1961-1970DramaEpicGerardo de LeonPhilippines

Gerardo de Leon – Jose Rizal’s “Noli me tángere” (1961)

A multi-awarded film by Filipino National Artist Gerardo de Leon, based on a novel written by martyr-hero Jose P. Rizal, and which trigerred the Philippine Revolution of 1896. Produced in 1961 for the national celebrations commemorating the birth centenary of Rizal, the film considered lost for almost two decades until its recent restoration by German Archivist.
Written in 1887, Jose Rizal’s Noli Me Tangere is considered “the greatest achievement of modern Filipino literature.” Equally distinguished is this restored film version, by master director Gerardo de Leon, which won the FAMAS award for best picture, director, supporting actor and supporting actress in 1961. Crisostomo Ibarra, an ilustrado educated in Europe, returns to his country to find it besieged by “a corrupt government, an abusive clergy, extensive poverty” and a discontented populace. Unforgettable characters include the modest Maria Clara – the bastard daughter of notorious Padre Damaso, the madwoman Sisa, the town fool Pilosopong Tasyo, and Elias, the revolutionary.
(Kanya-Kanyang Rizal, June 2000)

1961 Filipino Academy of Movie Arts and Sciences (FAMAS) Awards for Best Picture, Best Director (de Leon), Best Supporting Actor (Keesee), and Best Supporting Actress (Carino).

La Solidaridad: “Dr. Jose Rizal’s Noli Me Tangere portrayed in a so clear and sympathetic way the lives of Filipino people and has produced a real piece of literature. Enter Gerardo de Leon, film director-writer. Aside from technical expertise, ambiguity has been his most manifest trait. But never has this been more pronounced than in his film version of Noli Me Tangere (Bayanihan & Arriva Productions, 1961). What sets Noli apart is its quasi-official nature. Intended as the story of a Filipino’s belief about great injustice, it normally would have, in these polarized times, two orientations to choose from, conservatism or radicalism. Gerardo de Leon, however, steers Noli away clear of any such commitment, his achievement in this regard is the movie’s prime virtue. De Leon’s earlier efforts were better than the average Filipino director’s output. Here, the apparent attempt is to state that politics is never a matter of dichotomy, that social contradiction may demonstrate dialectical modes of behavior, but not necessarily according to the expectations dictated by academic idealism. Noli tells the story of Crisostomo Ibarra (Eddie del Mar), a Filipino who returns to his motherland after having completed his studies in Europe. In his honor, Don Tiago (Engracio Ibarra) throws him a welcome party attended by Padre Damaso (Oscar Keesee), Dona Victorina (Lilian Laing) and the town’s most prominent figures. Meanwhile, Lieutenant Guevarra (Manuel Ojeda) reveals the incidents preceding the death of his father Don Rafael. The following day, Crisostomo visits Maria Clara (Edita Vidal), their long-standing love clearly manifested in this meeting. He carries out his father’s plans of building a school believing that education would pave the way to his country’s liberation. Crisostomo becomes the hunted as he gets implicated in a staged revolution. Together with Elias (Leopoldo Salcedo), he flees town but as luck would have it, they were shot by the civil guards eventually killing Elias. Maria Clara, hopeless and disillusioned begs Padre Damaso to confine her into a nunnery unaware that Crisostomo had survived and was able to escape. Before the film’s end, Crisostomo finds Basilio (Eddie Ilagan) in the forest and helps him bury his lifeless mother Sisa (Lina Carino).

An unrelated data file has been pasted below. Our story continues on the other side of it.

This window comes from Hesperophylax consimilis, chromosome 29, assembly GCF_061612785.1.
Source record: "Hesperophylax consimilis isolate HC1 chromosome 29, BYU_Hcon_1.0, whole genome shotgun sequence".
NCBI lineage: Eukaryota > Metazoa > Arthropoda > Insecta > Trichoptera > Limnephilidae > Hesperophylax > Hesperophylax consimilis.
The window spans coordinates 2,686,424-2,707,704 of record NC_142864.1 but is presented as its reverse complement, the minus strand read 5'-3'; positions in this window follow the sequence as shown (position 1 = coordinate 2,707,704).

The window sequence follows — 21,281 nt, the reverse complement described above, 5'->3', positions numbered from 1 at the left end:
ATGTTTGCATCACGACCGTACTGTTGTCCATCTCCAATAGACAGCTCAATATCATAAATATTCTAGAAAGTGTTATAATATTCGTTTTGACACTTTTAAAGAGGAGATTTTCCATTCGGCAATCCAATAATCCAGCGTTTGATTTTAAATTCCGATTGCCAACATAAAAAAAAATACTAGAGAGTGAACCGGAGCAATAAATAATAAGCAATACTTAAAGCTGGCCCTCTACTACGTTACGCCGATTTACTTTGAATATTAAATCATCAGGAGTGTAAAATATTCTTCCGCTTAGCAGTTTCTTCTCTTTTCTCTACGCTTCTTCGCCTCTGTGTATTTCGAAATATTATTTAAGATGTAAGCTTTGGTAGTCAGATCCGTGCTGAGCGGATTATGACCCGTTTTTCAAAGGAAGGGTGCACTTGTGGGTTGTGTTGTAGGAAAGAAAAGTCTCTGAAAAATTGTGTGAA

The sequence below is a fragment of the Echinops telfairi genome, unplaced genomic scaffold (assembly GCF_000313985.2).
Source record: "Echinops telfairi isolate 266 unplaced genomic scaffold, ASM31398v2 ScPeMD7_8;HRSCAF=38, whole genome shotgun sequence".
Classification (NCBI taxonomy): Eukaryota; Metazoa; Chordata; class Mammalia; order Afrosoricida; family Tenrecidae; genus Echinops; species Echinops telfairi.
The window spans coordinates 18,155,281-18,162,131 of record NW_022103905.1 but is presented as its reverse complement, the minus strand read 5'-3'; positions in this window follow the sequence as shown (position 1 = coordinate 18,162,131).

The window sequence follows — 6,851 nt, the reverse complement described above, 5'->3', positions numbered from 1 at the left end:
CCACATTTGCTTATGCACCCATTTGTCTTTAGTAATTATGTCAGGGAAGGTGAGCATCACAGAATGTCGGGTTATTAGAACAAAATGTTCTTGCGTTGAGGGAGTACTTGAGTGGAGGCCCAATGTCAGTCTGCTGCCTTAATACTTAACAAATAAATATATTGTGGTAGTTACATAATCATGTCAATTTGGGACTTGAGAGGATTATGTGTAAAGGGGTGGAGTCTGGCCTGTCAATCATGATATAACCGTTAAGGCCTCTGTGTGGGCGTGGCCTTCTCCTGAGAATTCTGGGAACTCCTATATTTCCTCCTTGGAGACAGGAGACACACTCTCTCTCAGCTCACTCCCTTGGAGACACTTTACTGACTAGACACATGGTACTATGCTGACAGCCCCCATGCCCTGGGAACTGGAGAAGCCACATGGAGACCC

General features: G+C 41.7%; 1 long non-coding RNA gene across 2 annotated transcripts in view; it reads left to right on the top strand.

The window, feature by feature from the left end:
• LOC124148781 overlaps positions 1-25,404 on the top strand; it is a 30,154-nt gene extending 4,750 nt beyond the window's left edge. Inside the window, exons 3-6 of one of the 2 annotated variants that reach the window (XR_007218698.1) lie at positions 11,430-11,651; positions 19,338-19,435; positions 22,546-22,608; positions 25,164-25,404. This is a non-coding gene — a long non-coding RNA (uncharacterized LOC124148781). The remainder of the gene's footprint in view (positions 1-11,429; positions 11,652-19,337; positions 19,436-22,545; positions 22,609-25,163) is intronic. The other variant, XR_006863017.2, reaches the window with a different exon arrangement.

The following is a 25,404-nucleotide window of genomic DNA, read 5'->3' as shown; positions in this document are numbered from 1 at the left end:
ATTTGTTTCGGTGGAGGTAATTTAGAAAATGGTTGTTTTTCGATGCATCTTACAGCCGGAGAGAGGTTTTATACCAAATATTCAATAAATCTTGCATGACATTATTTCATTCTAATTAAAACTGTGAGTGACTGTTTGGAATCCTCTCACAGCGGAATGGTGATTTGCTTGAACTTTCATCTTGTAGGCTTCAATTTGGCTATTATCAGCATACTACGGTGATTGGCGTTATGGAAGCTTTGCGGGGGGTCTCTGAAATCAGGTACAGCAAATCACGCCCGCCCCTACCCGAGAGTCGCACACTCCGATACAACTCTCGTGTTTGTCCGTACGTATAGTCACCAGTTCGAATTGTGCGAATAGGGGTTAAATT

Although the film is weakened by the incompetence to weave an alternative historiography to which reality must be indebted, Noli infuses the Rizal question with subtle but sparkling imagination. Occasional heavy-handedness sets in when the film makes didactic attempts at value reorientation. Production design, cinematography and editing are above par compared with standard industry outputs, acting is low key and works well in most cases. De Leon’s straightforward style somewhat falters after more than three hours of utility though, not withstanding the presence of big-time performers. Instead, he opts for a measure of sad success by playing his politics both ways. De Leon in Noli manages to flesh out political and class tension in the act of depicting social change . On the basis of his humanistic emphases, here and in his earlier films, one may allow him the benefit of the doubt. Like it or not, Noli Me Tangere is a major Filipino movie, the industry’s significant output for an uncertain decade. As for De Leon, one can at least admire the daring by which he tackles complex political ramifications, infusing the attempts with a serene diplomacy surprising for its rarity hereabouts. His ability to control a material so complicated in its details and so earnest in its yearning to effectively disseminate the action of society. Noli’s novelistic narrative may fumble in its attempt to explore character and weave milieu into dramaturgy, but the film emerges from the thickets with engaging moments and stirring energies. Noli Me Tangere’s strength lies not so much in its technique as in its affecting vision of sacrifice.”

1.99GB | 2 h 57 min | 718×540 | mkv


Subtitles:English hard subs and English srt


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